To the extent that there’s any understandable narrative from this point on, it involves a Chinese brothel owner – a racist caricature performed by a white guy, of course – who has been scheming with the disgraced Sheriff Barnes, who was granted a “license to massacre” by the U.S. Cavalry. (What?!) The story is told in chopped-up, inscrutable video clips and diary pages which burst onto the screen, repeating the phrases “Do we have a deal?” and “U.S. Cavalry” as if those words have some inherent value. Most of the dialogue is inaudible or intentionally garbled. There’s also a character nicknamed The Shadow who’s just a dancing silhouette of a naked woman that will randomly show up, and that’s as much as the game cares to address that.
Structurally, Mirage has a lot in common with multimedia art CD-ROMs like Puppet Motel. (I’m loath to make that comparison, but it’s true!) The game is made from small interconnected scenes that contain fragments of events and characters, and as you explore, you have to piece them together for yourself. But that format doesn’t improve anything about a story that’s already been scrambled beyond recognition. Incoherent surrealism is still incoherent.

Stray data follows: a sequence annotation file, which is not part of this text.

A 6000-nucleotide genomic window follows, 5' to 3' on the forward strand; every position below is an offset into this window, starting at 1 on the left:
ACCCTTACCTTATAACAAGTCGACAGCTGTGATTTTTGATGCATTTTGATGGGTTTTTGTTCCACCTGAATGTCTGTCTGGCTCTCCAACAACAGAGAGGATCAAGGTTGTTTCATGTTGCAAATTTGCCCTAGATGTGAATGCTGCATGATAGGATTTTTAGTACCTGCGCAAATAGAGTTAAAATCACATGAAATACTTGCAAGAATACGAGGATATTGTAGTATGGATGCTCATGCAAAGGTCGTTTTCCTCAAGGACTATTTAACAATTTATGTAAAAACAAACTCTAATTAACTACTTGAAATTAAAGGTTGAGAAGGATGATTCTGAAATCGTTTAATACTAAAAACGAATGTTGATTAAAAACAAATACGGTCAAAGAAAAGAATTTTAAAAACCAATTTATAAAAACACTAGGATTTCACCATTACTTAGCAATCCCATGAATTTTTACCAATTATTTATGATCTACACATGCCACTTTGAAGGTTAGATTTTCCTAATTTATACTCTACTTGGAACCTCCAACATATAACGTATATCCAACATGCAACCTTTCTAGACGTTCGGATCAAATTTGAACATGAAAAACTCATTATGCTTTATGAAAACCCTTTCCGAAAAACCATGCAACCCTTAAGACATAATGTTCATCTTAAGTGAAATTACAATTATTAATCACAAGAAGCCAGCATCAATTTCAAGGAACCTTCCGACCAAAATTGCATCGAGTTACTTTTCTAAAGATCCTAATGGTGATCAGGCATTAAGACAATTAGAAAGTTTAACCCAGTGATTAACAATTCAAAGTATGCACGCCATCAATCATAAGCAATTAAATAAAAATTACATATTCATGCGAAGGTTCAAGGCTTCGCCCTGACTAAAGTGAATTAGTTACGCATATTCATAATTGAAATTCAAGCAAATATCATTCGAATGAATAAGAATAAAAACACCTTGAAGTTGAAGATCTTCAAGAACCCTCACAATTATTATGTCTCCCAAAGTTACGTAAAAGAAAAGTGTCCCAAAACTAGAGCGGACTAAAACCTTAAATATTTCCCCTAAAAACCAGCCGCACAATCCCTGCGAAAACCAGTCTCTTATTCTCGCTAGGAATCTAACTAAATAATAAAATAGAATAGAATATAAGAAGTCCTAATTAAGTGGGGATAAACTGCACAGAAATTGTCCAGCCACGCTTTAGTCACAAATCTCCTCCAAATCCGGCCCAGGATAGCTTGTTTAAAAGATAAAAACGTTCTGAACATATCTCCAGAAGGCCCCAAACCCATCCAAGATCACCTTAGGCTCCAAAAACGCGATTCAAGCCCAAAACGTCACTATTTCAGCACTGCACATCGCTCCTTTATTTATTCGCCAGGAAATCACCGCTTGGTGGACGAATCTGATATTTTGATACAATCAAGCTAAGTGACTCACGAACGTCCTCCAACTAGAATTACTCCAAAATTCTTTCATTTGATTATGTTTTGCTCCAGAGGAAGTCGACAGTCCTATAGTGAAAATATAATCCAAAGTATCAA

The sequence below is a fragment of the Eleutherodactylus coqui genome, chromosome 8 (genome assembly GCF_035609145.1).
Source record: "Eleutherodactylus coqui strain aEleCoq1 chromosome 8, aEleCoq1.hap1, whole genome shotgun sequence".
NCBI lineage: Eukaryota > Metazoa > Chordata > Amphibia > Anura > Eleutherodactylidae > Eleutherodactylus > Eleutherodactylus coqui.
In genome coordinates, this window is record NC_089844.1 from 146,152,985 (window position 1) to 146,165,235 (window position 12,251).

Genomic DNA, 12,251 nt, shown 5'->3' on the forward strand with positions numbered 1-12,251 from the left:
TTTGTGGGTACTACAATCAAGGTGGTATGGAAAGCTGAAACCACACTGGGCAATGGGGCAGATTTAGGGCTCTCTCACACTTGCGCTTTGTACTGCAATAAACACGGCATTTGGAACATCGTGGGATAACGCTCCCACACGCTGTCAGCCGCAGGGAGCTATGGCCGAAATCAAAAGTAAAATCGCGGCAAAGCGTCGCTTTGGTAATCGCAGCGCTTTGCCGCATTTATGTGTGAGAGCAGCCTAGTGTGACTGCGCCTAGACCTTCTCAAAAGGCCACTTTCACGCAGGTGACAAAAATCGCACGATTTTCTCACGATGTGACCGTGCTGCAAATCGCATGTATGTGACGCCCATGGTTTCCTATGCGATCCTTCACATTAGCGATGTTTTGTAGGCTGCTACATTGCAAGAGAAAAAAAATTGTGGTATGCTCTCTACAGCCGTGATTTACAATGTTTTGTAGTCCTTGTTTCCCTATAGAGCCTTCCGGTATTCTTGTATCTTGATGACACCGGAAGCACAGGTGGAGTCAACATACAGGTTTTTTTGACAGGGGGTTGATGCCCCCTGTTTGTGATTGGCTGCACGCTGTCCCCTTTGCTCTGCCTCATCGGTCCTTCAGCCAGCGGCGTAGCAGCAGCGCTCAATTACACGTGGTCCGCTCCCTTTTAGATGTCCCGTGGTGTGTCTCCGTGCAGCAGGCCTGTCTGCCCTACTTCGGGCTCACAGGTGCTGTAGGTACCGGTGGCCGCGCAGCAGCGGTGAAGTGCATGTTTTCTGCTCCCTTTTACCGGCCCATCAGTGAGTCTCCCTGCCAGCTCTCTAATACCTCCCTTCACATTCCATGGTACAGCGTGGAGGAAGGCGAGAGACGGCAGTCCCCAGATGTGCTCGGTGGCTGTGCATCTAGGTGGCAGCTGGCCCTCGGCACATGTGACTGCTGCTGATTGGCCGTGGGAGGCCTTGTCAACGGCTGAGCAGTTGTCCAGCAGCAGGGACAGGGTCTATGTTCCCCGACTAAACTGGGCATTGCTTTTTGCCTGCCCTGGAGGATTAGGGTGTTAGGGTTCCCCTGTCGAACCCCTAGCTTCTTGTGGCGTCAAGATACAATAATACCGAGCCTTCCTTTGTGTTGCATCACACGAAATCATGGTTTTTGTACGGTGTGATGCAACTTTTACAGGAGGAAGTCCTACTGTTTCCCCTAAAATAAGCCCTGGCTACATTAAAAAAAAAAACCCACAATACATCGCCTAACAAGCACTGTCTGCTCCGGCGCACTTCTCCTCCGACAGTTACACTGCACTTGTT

One of the other big differences with Mirage is that you can’t really explore this game freely at your own pace. You can die in Mirage, and the game actively wants you to kill you. Bandits will pop out from behind walls and shoot you; and the last traces of reality break down even further when the photo on a wanted poster tries to murder you too, like the outlaw shooting the camera at the end of The Great Train Robbery. Or sometimes, if you don’t follow the exact directions the developers had in mind for each scene – if you don’t find the hidden invisible objects or click everything the right order – you might get stuck or just suddenly die with no further explanation. The game might be incomprehensible, but at least it’s also extremely difficult.